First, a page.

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Remote Work Hacks That We Can Learn From Traditional Trades

According to a McKinsey survey of 250,000 employees in a variety of industries, 87% would jump at the opportunity to work in a remote position. Although this statistic does show the increase in demand and popularity of remote work, it may not stay that way if some of the issues that remote employees experience continue to rise.

If you’re a remote employee yourself, you may be familiar with some of these issues associated with remote work, including: 

  • Little to no networking opportunities; 
  • A lack of work-life balance; 
  • For some, the potential for a declining mental health state. 

However, these complications can easily be addressed by looking elsewhere — particularly at trade jobs that have, through time, become well-established with skilled professionals who hone in on their strengths and set boundaries with their work.

Let’s take a look at a couple of these trade jobs and what lessons you can learn from those who do them.  

Stick to a Routine

Remote work has been and continues to be applauded for its flexibility. However, there is also some beauty to be found in the rigidity of certain trade jobs, especially those with a routine. One 2018 study found that people who favored regular daytime routines were more inclined to have regular sleep patterns at night, which also made them better equipped to address their mental health status the following days. 

If you clock in and out of your work with no regularity, you may find your work/balance deteriorating. Instead, it’s best to establish a boundary with yourself early on. This may look like having a set time to work during the day and having a regular bedtime. With these practices, you can have equally productive days and just as restorative nights.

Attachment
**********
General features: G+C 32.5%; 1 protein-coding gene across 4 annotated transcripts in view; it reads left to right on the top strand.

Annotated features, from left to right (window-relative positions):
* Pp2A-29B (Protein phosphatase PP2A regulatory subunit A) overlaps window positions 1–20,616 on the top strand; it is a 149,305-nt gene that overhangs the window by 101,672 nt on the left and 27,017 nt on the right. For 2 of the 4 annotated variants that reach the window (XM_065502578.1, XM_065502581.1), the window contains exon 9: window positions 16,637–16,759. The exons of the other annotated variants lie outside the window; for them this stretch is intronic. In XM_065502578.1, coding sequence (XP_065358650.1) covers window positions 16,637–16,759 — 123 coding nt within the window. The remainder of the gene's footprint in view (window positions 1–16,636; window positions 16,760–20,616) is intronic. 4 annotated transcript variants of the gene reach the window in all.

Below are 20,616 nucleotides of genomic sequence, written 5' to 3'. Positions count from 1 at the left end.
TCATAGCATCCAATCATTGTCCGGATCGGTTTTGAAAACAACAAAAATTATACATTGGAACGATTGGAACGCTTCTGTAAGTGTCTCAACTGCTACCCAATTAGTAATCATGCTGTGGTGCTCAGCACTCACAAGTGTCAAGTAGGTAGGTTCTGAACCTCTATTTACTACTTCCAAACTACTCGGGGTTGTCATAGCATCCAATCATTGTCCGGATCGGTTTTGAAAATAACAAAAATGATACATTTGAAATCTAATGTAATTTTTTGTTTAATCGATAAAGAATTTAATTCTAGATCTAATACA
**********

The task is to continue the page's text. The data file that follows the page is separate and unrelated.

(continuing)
Focus On One Project at a Time

When you’re at home for work, distractions abound. You may have a pile of laundry that needs to be done. There may be family around begging for your attention. Or it may be a great opportunity to water the plants instead of working on that last work project for the day. However, switching between tasks while you’re working from home can be detrimental. 

According to a study reported in the American Psychological Association, switching tasks inevitably wastes time. The seconds or minutes it takes for you to concentrate on your work after playing with your kids can add up — up to 40% of your total time spent for the day can accumulate from this switch-up, according to that same study.

To minimize this time waste, take a look at plumbers, for example. They wouldn’t leave a house with its pipes burst just because they wanted to focus on something else. Instead, they would wait to leave once they finished their project. You, too, can emulate this behavior. You can still handle other projects, just make sure one is finished before starting another. 

Sometimes Old Is Better Than New

Most remote employees typically need to be on top of their digital game. You may even interpret this as buying the newest and latest technology out there and throwing out older editions. However, these actions could contribute to the 50 million tons of electronic waste that exists in the world. This can certainly weigh on your conscience, which may worsen any current stresses.

You’ll find a more sustainable and mentally soothing approach in the idea that sometimes newer doesn’t always mean better. If anything, older-school methods can help you work more efficiently. For example, diesel mechanics prize used engines because they often work better for longer, making vehicles run without problems for the foreseeable future.

In a remote setting, this may look like using a notepad to write down your notes or a physical calendar instead of buying the latest iPhone for the same purposes. Although this may seem “old school,” you may find they’re tried and true purchases for a reason.

Don’t Lose Sight of the Bigger Picture

Remote employees may also find their mental health status declining as they work on small, menial tasks repeatedly in isolation, with no indication of what the impact looks like. Those in trade jobs, such as auto mechanics, can experience something equally detrimental but just as fixable.